From Garden Plot to Pizza Pan

Susan cuts a garlic scape

If you had asked me 10 years ago what a “scape” was, I probably would have ventured a guess that it was some geological feature—perhaps something like land-scape.


Gardening friends in recent years have clued me in. A scape is a flowering stem, usually leafless, of a plant. Veggie gardeners for years have been enjoying scapes that super-market buyers probably haven’t encountered—garlic scapes.

Susan Levi-Goerlich invited me to her plot at Westside Community Gardens, a part of Columbia Gardeners, Inc., to inspect the rapidly growing scapes on the hardneck garlic she planted last October.

As she cut a handful of scapes with her Swiss army knife, I asked whether the garlic flower would be lavender, like the chives flower.

“I don’t know,” Susan said. “I cut all the scapes so that the plant’s energy goes to filling out the bulb, so I’ve never seen a bloom.”

These scapes will get a 3-mile bicycle ride
in 95-degree weather to Susan’s refrigerator

With her knife she sliced through the wider part of the scape near the tip, which would have become the flower. It was whitish, but obviously far from flower stage.

“What does it taste like?”

“Garlicky.” She handed me the scape she had just cut and I bit off a piece.

“Wow!” I said. “Yes, garlicky, really strong.” My sinuses instantly were the clearest they have been in years.

“Our family loves potato and scape pizzas,” Susan said. “I’ll send you the recipe for both the topping and dough I use.”

I searched for information about scapes on the internet and discovered that they’ve become available at some farmers’ markets in recent years, and lots of garlic scape recipes are available online. I’ll add a typical link below, after Susan’s recipes.

Susan’s Garlic Scape & Potato Pizza
Photo by Susan Levi-Goerlich

Garlic Scape and Potato Pizza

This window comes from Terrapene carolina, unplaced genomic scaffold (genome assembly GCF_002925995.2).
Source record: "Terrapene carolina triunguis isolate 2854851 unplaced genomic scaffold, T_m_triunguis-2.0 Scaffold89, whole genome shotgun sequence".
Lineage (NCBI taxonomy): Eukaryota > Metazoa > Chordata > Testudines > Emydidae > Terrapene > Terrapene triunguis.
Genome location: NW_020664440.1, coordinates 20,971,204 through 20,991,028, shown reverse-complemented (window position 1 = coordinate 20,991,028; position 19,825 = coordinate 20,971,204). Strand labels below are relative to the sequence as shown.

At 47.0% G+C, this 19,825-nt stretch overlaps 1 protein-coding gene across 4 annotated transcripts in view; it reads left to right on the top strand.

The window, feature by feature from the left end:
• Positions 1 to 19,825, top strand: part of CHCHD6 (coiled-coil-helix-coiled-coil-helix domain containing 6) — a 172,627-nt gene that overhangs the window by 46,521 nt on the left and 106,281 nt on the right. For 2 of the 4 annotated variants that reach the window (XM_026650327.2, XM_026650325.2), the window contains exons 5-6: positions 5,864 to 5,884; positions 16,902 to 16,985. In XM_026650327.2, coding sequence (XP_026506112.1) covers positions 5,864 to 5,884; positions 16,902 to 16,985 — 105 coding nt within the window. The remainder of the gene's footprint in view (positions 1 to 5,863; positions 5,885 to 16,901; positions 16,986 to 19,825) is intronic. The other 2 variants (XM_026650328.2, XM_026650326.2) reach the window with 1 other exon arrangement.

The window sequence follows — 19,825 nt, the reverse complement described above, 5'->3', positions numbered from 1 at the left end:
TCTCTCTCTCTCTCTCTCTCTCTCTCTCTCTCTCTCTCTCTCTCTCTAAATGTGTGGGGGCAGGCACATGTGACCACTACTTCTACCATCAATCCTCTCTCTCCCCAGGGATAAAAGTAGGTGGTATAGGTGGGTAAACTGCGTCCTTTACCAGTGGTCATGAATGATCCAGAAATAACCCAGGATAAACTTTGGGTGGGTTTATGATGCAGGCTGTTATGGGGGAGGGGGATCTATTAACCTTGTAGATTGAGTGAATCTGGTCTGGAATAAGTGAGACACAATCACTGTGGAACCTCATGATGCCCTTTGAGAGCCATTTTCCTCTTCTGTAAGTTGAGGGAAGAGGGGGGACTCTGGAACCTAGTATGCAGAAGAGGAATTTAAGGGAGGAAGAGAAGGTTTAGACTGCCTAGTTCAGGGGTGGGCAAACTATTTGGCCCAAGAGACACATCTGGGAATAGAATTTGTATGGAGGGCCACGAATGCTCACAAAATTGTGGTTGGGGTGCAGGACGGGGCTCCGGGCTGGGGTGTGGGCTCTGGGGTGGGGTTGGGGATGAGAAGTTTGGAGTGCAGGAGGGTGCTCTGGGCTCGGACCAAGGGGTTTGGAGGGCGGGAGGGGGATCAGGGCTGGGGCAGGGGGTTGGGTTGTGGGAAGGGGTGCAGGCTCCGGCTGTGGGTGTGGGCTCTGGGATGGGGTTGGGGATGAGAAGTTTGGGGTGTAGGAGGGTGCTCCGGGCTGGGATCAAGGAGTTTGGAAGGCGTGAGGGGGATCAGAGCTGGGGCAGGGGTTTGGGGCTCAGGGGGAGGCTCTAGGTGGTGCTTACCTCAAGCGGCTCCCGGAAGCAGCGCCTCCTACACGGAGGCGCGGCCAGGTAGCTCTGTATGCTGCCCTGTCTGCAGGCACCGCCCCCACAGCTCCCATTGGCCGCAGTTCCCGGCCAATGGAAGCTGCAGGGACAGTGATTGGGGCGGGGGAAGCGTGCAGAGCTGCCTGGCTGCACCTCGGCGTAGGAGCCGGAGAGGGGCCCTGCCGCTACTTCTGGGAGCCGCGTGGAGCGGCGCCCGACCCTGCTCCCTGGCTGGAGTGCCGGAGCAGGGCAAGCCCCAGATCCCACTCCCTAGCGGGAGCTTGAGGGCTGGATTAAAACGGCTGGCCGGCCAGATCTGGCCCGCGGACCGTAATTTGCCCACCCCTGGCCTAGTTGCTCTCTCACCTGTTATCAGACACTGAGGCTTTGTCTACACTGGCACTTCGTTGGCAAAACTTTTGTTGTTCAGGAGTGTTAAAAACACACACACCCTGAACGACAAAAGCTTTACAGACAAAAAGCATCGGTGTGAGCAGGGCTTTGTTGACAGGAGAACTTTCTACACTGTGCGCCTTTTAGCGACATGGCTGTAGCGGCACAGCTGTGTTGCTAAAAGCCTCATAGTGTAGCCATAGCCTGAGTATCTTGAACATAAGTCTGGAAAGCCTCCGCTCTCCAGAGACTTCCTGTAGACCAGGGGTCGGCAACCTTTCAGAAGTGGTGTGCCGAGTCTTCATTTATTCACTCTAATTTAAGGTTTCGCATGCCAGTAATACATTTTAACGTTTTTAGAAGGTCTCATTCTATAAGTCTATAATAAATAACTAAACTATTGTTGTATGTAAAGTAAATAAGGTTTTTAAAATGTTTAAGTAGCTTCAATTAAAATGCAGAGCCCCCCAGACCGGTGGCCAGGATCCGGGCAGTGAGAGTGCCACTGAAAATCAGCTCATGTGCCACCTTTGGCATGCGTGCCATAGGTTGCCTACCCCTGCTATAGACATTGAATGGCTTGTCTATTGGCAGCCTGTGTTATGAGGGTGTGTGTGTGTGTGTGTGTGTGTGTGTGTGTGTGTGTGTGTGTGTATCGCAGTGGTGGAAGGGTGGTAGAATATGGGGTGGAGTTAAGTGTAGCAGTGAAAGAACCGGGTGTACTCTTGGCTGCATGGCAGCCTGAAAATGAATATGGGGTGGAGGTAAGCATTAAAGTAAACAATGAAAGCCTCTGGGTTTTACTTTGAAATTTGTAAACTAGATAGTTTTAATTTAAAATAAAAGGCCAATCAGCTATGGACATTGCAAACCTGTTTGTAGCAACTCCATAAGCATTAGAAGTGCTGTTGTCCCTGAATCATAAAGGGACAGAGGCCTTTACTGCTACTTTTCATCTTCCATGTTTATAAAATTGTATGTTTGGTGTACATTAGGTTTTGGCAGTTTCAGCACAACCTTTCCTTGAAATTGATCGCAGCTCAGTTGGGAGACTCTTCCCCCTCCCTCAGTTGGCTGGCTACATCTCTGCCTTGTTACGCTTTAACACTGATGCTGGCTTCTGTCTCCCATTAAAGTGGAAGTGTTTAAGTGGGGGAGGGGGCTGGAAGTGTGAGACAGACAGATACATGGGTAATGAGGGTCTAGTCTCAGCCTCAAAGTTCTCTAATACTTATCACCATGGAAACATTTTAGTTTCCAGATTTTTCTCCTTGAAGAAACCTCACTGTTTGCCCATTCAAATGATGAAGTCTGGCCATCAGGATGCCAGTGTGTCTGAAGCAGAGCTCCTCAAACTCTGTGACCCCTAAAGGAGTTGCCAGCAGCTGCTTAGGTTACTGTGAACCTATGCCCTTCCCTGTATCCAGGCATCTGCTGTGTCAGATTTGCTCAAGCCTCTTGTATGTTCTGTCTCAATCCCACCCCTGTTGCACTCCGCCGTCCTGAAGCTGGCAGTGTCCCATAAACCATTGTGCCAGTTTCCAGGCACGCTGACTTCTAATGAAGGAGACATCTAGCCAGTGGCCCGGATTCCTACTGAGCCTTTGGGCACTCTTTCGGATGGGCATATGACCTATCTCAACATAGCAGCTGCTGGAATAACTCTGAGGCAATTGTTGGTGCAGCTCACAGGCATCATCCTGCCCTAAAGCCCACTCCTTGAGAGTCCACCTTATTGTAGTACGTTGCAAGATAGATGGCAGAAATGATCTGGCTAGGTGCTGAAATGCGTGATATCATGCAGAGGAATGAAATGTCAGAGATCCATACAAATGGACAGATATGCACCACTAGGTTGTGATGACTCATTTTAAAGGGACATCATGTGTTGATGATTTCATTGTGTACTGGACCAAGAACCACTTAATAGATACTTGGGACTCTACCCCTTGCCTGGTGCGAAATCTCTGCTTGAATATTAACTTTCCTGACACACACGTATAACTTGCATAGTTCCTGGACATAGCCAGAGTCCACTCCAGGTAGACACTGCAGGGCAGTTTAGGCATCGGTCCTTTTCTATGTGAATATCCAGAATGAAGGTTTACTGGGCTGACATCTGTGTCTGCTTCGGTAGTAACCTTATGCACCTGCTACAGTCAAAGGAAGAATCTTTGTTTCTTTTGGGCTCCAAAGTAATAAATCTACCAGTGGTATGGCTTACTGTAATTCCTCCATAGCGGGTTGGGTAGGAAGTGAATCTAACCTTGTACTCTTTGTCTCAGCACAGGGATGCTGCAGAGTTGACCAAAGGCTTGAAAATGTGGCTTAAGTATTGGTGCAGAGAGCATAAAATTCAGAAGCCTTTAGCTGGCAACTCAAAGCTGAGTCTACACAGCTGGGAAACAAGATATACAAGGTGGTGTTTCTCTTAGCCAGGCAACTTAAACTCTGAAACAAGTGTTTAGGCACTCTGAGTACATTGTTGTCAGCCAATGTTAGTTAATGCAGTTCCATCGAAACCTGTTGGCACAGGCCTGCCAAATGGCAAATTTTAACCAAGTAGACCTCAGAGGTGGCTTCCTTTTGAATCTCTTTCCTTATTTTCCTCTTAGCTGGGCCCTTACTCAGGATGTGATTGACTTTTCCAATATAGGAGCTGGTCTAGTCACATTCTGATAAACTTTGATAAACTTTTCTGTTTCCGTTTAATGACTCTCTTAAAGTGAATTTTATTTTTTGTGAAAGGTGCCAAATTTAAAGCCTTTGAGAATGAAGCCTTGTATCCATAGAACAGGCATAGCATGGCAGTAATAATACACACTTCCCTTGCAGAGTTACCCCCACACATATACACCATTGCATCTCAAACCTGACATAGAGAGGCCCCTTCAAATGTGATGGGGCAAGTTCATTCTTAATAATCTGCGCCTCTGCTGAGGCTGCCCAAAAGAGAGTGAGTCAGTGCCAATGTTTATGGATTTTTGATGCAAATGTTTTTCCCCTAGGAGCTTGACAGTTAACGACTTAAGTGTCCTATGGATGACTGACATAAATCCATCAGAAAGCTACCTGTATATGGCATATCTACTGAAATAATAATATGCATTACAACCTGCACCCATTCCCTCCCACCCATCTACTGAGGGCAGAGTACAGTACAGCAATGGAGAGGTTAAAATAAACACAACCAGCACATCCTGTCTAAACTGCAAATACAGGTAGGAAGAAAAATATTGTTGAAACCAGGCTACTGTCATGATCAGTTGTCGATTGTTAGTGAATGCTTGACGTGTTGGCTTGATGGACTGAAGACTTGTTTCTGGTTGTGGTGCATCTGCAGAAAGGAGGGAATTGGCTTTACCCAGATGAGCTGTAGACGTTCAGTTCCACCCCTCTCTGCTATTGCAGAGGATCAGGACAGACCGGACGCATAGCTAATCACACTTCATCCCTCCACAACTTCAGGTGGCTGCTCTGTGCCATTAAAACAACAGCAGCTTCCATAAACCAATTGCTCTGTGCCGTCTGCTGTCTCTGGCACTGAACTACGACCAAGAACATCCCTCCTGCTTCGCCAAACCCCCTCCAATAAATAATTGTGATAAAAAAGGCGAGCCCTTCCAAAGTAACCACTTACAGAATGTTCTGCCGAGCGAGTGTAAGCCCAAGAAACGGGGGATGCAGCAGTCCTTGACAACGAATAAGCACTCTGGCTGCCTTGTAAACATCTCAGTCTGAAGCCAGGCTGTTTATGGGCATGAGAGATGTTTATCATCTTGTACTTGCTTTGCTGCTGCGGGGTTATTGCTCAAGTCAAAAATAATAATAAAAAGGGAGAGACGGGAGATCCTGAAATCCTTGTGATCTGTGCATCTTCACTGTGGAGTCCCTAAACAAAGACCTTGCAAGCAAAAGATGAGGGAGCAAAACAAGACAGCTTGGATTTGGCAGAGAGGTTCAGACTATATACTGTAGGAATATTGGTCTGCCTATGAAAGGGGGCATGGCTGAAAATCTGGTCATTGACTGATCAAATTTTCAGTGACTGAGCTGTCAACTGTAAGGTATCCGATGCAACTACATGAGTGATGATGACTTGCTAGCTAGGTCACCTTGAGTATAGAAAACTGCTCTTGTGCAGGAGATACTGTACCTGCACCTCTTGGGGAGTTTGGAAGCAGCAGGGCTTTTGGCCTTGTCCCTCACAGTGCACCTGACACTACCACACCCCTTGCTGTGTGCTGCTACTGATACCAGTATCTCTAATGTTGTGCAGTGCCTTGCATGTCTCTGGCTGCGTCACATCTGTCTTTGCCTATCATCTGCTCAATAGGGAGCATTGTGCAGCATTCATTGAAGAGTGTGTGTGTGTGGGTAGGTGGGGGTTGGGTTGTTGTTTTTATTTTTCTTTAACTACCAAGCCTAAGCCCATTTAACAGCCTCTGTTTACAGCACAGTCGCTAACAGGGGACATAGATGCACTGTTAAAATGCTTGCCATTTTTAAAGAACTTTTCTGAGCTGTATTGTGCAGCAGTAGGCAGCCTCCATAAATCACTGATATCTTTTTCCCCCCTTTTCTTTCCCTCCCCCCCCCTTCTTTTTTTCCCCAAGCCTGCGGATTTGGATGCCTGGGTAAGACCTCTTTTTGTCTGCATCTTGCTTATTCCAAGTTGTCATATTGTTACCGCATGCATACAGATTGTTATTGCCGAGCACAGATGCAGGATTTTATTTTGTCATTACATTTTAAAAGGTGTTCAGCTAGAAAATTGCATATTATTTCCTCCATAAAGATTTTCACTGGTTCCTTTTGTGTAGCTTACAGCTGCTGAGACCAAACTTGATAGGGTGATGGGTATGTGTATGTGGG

Adapted from recipe by Janet Fletcher, San Francisco Chronicle

1/3 pound Yukon Gold potatoes, peeled and sliced 1/8 inch thick
2 tablespoons olive oil, plus extra for brushing dough
Salt and freshly ground pepper to taste
Garlic scapes (about 8, cut into ½” lengths)
Coarse cornmeal (polenta), for dusting baking sheet
8 ounces whole-milk mozzarella, coarsely grated
3 ounces goat cheese, crumbled
2 teaspoons minced fresh thyme or rosemary

Pizza dough for 1 pizza

To make the topping, preheat oven to 400 degrees. Brush sliced potatoes with 1/2 tablespoon of the olive oil, and then season with salt and pepper. Arrange on a baking sheet in a single layer. Bake until the potatoes are done but not brown, about 10 minutes. Watch carefully as they burn easily. Use a spatula to transfer them to a plate.

Increase the oven temperature to 475 degrees and preheat a baking stone for at least 20 minutes.
Heat 1½ tablespoons olive oil in a skillet over moderately low heat. Add the garlic scapes. Season with salt and pepper and sauté until softened, 5 to 8 minutes. Let cool.

Dust a rimless baking sheet with cornmeal. Punch down pizza dough. On a lightly floured surface, roll the dough into a 13- to 14-inch round. Transfer to the baking sheet.

Working quickly so the dough doesn’t stick, top first with mozzarella, then with sliced potatoes, garlic scapes, crumbled goat cheese, thyme (or rosemary).

Carefully slide the pizza onto the hot baking stone.  Bake until the crust is browned and the topping is bubbling, about 8 minutes.

Pizza Dough

Mix together and knead:
1 cup water
3 tablespoons olive oil
3 cups flour
1 ½ teaspoons salt
1 ½ tablespoons sugar
2 teaspoons yeast

If using a stand mixer to knead, knead about 4 minutes. If kneading by hand, knead about 10 minutes or until smooth and elastic.

After kneading, set aside in an oiled bowl in a warm place to rise until doubled (about an hour). After it’s risen, gently stretch and flatten by hand on round pizza pan sprinkled with corn meal. If the dough is sticking to your hands, oil your hands lightly with olive oil.

Top with desired sauce and toppings and cheese and bake 8-10 minutes in a 450 degree oven.

Additional recipes: To link to a website, 2 Sisters Garlic, featuring scape recipes, CLICK HERE.

One Comment on “From Garden Plot to Pizza Pan

  1. This sounds delicious! When my garlic scapes, I'll try it. Yes, the flowers are white if you let them be.

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